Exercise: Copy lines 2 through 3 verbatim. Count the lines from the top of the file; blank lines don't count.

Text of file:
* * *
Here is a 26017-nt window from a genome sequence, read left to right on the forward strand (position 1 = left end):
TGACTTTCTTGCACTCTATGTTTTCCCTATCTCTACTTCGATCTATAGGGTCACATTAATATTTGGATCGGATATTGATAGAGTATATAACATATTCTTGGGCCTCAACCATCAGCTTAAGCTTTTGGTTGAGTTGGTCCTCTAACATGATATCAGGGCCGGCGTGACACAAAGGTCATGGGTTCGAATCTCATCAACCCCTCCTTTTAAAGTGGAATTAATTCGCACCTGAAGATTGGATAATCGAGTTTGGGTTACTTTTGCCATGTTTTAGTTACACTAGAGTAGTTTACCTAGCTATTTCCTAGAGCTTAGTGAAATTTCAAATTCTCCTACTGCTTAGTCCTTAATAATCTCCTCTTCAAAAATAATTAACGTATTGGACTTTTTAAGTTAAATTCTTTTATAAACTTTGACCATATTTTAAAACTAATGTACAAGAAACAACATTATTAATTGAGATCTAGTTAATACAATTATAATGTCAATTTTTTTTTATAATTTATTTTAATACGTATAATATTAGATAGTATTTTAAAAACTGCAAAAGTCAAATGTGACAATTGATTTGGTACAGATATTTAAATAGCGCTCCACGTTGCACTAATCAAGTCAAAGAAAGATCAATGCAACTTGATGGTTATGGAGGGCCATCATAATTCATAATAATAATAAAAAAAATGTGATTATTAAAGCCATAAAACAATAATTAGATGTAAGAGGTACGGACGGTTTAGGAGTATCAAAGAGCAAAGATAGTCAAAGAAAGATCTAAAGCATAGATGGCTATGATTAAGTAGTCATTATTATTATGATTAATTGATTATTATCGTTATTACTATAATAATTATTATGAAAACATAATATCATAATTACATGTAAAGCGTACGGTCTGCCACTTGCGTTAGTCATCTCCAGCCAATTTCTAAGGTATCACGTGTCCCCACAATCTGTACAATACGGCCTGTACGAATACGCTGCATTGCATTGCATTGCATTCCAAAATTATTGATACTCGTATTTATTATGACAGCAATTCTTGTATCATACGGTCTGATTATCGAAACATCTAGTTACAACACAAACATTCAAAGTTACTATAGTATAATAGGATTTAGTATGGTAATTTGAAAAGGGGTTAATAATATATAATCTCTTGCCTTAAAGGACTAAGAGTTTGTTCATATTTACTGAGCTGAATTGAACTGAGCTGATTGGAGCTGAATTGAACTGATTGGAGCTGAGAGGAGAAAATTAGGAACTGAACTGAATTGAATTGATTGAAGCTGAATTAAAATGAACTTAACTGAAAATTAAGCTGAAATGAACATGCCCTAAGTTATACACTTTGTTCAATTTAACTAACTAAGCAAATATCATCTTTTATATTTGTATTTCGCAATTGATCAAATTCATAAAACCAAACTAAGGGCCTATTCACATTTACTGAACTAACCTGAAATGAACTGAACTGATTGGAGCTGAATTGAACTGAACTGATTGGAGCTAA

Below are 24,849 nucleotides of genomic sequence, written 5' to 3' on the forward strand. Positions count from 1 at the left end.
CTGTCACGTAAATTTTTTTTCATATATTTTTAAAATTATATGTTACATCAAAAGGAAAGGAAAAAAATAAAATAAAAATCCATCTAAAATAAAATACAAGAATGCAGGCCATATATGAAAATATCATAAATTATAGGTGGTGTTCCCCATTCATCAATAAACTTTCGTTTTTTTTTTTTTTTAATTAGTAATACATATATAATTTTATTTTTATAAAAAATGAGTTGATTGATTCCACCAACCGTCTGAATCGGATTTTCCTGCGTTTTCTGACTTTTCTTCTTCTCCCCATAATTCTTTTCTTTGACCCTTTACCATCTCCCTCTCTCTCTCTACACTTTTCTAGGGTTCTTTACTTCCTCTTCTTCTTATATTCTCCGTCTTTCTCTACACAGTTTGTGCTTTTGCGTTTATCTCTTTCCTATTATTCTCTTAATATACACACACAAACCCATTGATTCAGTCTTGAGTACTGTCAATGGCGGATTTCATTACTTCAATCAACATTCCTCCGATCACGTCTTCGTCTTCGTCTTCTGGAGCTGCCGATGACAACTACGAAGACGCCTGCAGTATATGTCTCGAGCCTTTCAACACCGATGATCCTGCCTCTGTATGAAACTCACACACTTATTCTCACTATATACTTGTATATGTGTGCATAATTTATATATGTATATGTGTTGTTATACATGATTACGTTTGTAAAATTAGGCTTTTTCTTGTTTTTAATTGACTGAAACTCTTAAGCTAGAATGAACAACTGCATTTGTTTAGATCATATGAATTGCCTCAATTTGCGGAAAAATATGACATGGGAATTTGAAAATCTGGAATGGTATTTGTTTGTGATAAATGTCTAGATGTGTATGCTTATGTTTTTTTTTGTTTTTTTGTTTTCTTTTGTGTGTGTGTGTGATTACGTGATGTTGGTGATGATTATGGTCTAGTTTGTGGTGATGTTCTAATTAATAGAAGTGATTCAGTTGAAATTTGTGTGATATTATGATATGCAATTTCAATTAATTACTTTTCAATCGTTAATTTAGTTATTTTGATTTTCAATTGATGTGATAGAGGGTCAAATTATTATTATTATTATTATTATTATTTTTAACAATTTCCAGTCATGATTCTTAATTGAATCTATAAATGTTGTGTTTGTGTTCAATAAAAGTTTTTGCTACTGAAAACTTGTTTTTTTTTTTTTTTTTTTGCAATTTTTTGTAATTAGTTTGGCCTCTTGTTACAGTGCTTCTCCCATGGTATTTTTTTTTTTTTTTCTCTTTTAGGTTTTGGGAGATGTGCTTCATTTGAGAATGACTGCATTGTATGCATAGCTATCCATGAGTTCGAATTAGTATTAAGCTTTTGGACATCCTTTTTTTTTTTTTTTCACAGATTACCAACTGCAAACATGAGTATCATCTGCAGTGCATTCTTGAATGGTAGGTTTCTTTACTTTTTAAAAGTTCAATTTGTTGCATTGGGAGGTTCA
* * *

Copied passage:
TGACTTTCTTGCACTCTATGTTTTCCCTATCTCTACTTCGATCTATAGGGTCACATTAATATTTGGATCGGATATTGATAGAGTATATAACATATTCTTGGGCCTCAACCATCAGCTTAAGCTTTTGGTTGAGTTGGTCCTCTAACATGATATCAGGGCCGGCGTGACACAAAGGTCATGGGTTCGAATCTCATCAACCCCTCCTTTTAAAGTGGAATTAATTCGCACCTGAAGATTGGATAATCGAGTTTGGGTTACTTTTGCCATGTTTTAGTTACACTAGAGTAGTTTACCTAGCTATTTCCTAGAGCTTAGTGAAATTTCAAATTCTCCTACTGCTTAGTCCTTAATAATCTCCTCTTCAAAAATAATTAACGTATTGGACTTTTTAAGTTAAATTCTTTTATAAACTTTGACCATATTTTAAAACTAATGTACAAGAAACAACATTATTAATTGAGATCTAGTTAATACAATTATAATGTCAATTTTTTTTTATAATTTATTTTAATACGTATAATATTAGATAGTATTTTAAAAACTGCAAAAGTCAAATGTGACAATTGATTTGGTACAGATATTTAAATAGCGCTCCACGTTGCACTAATCAAGTCAAAGAAAGATCAATGCAACTTGATGGTTATGGAGGGCCATCATAATTCATAATAATAATAAAAAAAATGTGATTATTAAAGCCATAAAACAATAATTAGATGTAAGAGGTACGGACGGTTTAGGAGTATCAAAGAGCAAAGATAGTCAAAGAAAGATCTAAAGCATAGATGGCTATGATTAAGTAGTCATTATTATTATGATTAATTGATTATTATCGTTATTACTATAATAATTATTATGAAAACATAATATCATAATTACATGTAAAGCGTACGGTCTGCCACTTGCGTTAGTCATCTCCAGCCAATTTCTAAGGTATCACGTGTCCCCACAATCTGTACAATACGGCCTGTACGAATACGCTGCATTGCATTGCATTGCATTCCAAAATTATTGATACTCGTATTTATTATGACAGCAATTCTTGTATCATACGGTCTGATTATCGAAACATCTAGTTACAACACAAACATTCAAAGTTACTATAGTATAATAGGATTTAGTATGGTAATTTGAAAAGGGGTTAATAATATATAATCTCTTGCCTTAAAGGACTAAGAGTTTGTTCATATTTACTGAGCTGAATTGAACTGAGCTGATTGGAGCTGAATTGAACTGATTGGAGCTGAGAGGAGAAAATTAGGAACTGAACTGAATTGAATTGATTGAAGCTGAATTAAAATGAACTTAACTGAAAATTAAGCTGAAATGAACATGCCCTAAGTTATACACTTTGTTCAATTTAACTAACTAAGCAAATATCATCTTTTATATTTGTATTTCGCAATTGATCAAATTCATAAAACCAAACTAAGGGCCTATTCACATTTACTGAACTAACCTGAAATGAACTGAACTGATTGGAGCTGAATTGAACTGAACTGATTGGAGCTAA

Below are 24,849 nucleotides of genomic sequence, written 5' to 3' on the forward strand. Positions count from 1 at the left end.